What I’m doing is similar to a flipped classroom, except the conversations will be happening in a video conference on Zoom. The work is done outside the conference.

Mini-lectures are videos, saved to the cloud and accessible whenever students need them. I use Screenflow software to make the lectures and I close-caption them within the app. Happy to create a demo for Screenflow if anyone wants to learn how to use it.

I’m using YouTube for posting my videos.

No video is longer than 5 minutes, whenever possible, for both physical and mental bandwidth. Example: assignment instructions with explanation and annotation, attached to a discussion topic where students can ask and answer each other’s questions and I can jump in as needed. Example: demo tutorial in a slide deck with notes and audio.

All handouts and readings are machine-readable and ADA compliant. I have a separate Google account for all of my BCC courses and use that as the repository for all my teaching materials. I copy and paste links to Canvas for assignment guides or anything longer than a page. I do this so that I can more easily and quickly update these guides.

I use a lot of discussion topics and reflection; discussion topics work like chat boards or texting.

Digital peer review using Google Docs commenting, since it is much easier to use and less buggy than Canvas peer review.

Students required to log in for the first 30 minutes of the traditional class time. For me, that’s 9:30 am to 10:00 am pacific time, Monday. The video conference is required but all a student needs to do is send me an email explaining why they can’t make it, and set up an alternate time if they need to talk to me. I give students time frames when they can contact me. Our formerly on campus class also met on Wednesdays, same time, so I designate that time as drop-in office hours. Only show up if you need help. Otherwise, it isn’t required, but if they do show up, they get 10 points of extra credit for each time they show up to get help with their writing, up to 10 visits. That’s an easy 100 points of extra credit and most show up.

I take attendance but I don’t mark folks late, and we cannot penalize for attendance anyway, so its more of a formality.

Students must have their camera on but video conferences are not be recorded to provide privacy for students. The rationale is that we would see their faces in the physical classroom, so I see no reason why we can’t see their faces in Zoom. BTW, Zoom meetings are password protected and I use the Waiting Room feature. I also use breakout rooms for discussions, put students into small groups to chat, and then bring them back to the main meeting for a final roundup of the discussion.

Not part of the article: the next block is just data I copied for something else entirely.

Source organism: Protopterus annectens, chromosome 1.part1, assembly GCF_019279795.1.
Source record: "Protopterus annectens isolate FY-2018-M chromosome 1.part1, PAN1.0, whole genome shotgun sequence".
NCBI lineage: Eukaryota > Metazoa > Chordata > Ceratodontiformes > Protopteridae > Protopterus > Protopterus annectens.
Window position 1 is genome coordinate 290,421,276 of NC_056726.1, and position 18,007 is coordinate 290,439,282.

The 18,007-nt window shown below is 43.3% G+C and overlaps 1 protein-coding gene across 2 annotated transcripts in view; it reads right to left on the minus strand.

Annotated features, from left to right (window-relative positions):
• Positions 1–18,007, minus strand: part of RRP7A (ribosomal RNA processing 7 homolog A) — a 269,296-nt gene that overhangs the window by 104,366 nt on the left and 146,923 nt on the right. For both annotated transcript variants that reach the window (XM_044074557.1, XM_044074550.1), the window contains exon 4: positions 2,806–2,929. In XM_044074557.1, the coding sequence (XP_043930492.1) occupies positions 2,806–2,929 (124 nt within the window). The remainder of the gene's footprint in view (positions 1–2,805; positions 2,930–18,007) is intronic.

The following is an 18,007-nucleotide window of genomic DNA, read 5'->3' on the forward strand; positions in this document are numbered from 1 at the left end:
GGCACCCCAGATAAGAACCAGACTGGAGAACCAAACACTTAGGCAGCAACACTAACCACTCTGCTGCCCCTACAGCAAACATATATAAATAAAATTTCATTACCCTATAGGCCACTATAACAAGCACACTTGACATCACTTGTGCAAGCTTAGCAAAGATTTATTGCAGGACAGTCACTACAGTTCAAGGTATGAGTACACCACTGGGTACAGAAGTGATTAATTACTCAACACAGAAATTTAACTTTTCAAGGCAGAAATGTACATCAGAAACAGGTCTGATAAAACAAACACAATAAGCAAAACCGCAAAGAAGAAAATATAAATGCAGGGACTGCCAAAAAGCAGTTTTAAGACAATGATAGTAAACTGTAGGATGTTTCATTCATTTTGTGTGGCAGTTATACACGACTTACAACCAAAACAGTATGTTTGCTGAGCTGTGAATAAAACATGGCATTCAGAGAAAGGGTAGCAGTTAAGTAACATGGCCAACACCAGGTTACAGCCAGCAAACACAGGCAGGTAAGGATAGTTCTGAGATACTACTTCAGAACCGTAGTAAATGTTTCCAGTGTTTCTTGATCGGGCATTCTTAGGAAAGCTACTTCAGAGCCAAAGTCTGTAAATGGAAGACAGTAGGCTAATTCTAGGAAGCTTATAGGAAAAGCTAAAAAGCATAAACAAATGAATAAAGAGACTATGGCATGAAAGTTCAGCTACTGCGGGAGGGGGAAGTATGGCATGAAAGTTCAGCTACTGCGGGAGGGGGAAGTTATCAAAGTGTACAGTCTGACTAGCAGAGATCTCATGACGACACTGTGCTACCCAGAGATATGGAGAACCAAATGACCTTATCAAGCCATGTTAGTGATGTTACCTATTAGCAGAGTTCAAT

At the very least, I do a quick once-around the “room” and everyone has to talk, on camera, about their week. If they don’t know what to say, I ask them to share one thing that was scary, and one thing that was a funny. Many of them just want to talk to somebody besides their parents, their partner, their kids, or their pets.

I’ve quite a bit of success with this. Of the 27 students in my formerly on-campus section of English 5, twenty to twenty-five students show up.

Students who are in other time zones can set up a one-to-one conference with me at a mutually agreed upon time if they cannot make the regular class time. We also do this for office hours.

Phone controls for participants in meetings who can only log in by phone: The following commands can be entered via DTMF tones using your phone’s dial pad while in a Zoom meeting:

        • *6 – Toggle mute/unmute
        • *9 – Raise hand

Set a self-care schedule so you don’t feel like you have to be online 24/7. I do this even when teaching F2F classes. 
 
For me, that’s M/W/Tu/Thu 11-4 available for outside of class meetings on Zoom; 15 minute meetings — focused on revision of high-stakes writing assignments, with a little time to visit and vent. I’ve been letting students vent about life in SiP and it really helps them feel like they’re still part of the class, still human.
 
YMMV
 
I do not answer student or business email except during 9-5, Monday thru Thursday. 
 
I use the dictation feature on my Mac to do most of my typing because I’m developing arthritis from years of keyboarding.
 
I gave students this extra credit project and they are LOVING it.
 
 
My general rule of thumb for engagement: Give extra credit assignments that don’t suck too much of your own time but give students a chance to be creative, think outside the box, and have some fun.
 
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